103 Letter from Baxter to McIntyre

Sydney, 6 February 1968

Top Secret

Thank you for your letter of 5th January, 19681 in which you referred to the agreement2 reached by the Americans and the Russians on the text of a draft treaty relating to non-proliferation of nuclear weapons. You mentioned that a meeting will be convened in your Department on Friday next, February 9th, 1968 at 10.00 a.m. to discuss a draft submission recommending that Australia should accede to the Treaty. The Commission will send representatives to the meeting.

Reports relating to negotiations for a Nuclear Non-Proliferation Treaty have been discussed by the Atomic Energy Commission on a number of occasions. In addition, at the request of the Minister, the Commission has been asked to prepare certain basic papers for a review of Australia's nuclear weapons policy. You will know that this review was initiated by the Prime Minister3 and it is very relevant to the matters to be discussed on Friday. This review has not been concluded and some of the more important Committees have never been convened.

The Commission is surprised in these circumstances to note that the Joint Planning Committee has reached an advanced stage in its consideration of these matters since it appears to have done so without any technical guidance on the prospects and possibilities of an Australian nuclear weapons programme. Sir Leslie Martin who, until recently, was the Defence Scientific Adviser to the Government, is a member of the Commission and fully shares our concern at the course which events have taken.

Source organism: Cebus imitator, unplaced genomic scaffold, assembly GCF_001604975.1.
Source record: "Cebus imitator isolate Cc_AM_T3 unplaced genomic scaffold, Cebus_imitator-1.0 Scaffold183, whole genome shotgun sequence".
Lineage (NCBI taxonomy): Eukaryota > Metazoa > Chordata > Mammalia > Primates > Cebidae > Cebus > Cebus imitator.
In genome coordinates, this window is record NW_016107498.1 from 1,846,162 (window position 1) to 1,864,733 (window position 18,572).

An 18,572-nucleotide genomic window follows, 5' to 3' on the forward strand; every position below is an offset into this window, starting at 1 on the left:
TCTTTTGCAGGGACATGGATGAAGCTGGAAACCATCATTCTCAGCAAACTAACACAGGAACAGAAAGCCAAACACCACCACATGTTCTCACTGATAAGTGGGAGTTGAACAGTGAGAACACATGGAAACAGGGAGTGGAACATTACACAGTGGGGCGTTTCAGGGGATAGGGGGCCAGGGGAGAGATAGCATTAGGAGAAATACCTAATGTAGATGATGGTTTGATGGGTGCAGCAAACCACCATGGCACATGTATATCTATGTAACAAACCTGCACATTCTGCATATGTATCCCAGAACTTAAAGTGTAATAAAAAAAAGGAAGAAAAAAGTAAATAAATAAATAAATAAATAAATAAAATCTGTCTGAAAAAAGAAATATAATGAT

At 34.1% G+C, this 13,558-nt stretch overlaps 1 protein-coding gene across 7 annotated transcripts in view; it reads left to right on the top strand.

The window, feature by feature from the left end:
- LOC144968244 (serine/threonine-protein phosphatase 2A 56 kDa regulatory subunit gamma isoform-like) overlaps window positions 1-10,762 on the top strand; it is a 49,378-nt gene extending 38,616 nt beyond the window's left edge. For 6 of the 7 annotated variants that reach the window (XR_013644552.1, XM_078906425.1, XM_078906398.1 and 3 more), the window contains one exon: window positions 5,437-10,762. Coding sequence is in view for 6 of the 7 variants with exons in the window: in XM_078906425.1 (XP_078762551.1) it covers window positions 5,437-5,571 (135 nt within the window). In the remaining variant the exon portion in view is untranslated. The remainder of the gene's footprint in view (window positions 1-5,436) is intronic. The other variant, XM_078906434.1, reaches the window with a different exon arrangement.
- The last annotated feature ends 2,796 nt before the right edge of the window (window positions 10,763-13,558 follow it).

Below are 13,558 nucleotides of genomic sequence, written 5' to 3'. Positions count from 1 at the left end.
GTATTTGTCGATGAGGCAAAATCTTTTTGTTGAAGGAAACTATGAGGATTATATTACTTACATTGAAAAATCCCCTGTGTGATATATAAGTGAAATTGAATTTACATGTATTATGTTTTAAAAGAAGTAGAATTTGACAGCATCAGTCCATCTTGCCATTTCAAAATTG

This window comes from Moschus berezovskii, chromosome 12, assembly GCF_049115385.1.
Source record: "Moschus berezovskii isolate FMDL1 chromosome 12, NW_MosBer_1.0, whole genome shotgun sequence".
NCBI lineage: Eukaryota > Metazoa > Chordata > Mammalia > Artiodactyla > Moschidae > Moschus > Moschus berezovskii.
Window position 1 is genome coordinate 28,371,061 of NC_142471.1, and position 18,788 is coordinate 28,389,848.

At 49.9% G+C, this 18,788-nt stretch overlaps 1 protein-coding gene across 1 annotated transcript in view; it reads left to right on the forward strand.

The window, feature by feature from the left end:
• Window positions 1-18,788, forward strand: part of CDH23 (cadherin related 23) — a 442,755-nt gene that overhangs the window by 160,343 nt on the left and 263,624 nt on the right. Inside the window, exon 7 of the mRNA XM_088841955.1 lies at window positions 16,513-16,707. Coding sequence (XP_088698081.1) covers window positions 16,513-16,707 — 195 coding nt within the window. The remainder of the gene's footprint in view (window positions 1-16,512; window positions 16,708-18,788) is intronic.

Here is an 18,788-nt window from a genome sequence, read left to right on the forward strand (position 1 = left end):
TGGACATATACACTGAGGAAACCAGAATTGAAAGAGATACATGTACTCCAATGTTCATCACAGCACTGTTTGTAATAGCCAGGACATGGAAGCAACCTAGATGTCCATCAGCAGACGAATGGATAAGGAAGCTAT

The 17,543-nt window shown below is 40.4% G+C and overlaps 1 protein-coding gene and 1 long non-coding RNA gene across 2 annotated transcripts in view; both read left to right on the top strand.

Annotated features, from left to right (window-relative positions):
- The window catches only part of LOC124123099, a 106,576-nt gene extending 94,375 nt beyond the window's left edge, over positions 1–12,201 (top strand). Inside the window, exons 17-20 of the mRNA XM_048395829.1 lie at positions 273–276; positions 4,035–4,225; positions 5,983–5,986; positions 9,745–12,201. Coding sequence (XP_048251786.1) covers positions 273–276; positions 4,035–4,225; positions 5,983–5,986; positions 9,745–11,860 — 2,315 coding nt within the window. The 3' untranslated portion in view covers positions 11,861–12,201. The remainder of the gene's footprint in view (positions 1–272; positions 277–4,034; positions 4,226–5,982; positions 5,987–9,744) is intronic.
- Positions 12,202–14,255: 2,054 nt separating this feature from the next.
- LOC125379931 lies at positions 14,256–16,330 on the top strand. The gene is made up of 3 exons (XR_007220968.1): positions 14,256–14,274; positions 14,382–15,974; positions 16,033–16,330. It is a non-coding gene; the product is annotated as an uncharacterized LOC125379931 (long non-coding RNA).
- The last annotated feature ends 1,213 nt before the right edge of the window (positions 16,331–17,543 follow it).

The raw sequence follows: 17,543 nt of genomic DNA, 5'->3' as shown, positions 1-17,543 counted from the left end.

I feel it incumbent on me to state for the record that, up to the present time, a co-ordinated study of the implications of the Treaty-political, military and civil-has not been made. Nor have our requests to your Department for interdepartmental discussions of these aspects of the Treaty met with a positive response.

The Minister for National Development4 is naturally concerned and has requested me to draft a letter to the Prime Minister urging that a thoroughly co-ordinated study of all aspects of this Treaty should be made before the question of accession by Australia is submitted to Cabinet for consideration.

The political aspects of the Treaty are essentially a matter for the Minister for External Affairs and it may well be that the Government will feel that they are completely overriding. I have placed on record the fact that the review of the defence aspects as directed by the Prime Minister is not complete. But from another point of view - namely, the safeguards provisions - the Treaty as drafted is discriminatory against countries which produce nuclear raw materials and it could well have a profoundly adverse effect on a number of important industries in Australia as well as on the introduction of nuclear power in this country.

[NAA: A1838, TS919/10/5 part 2]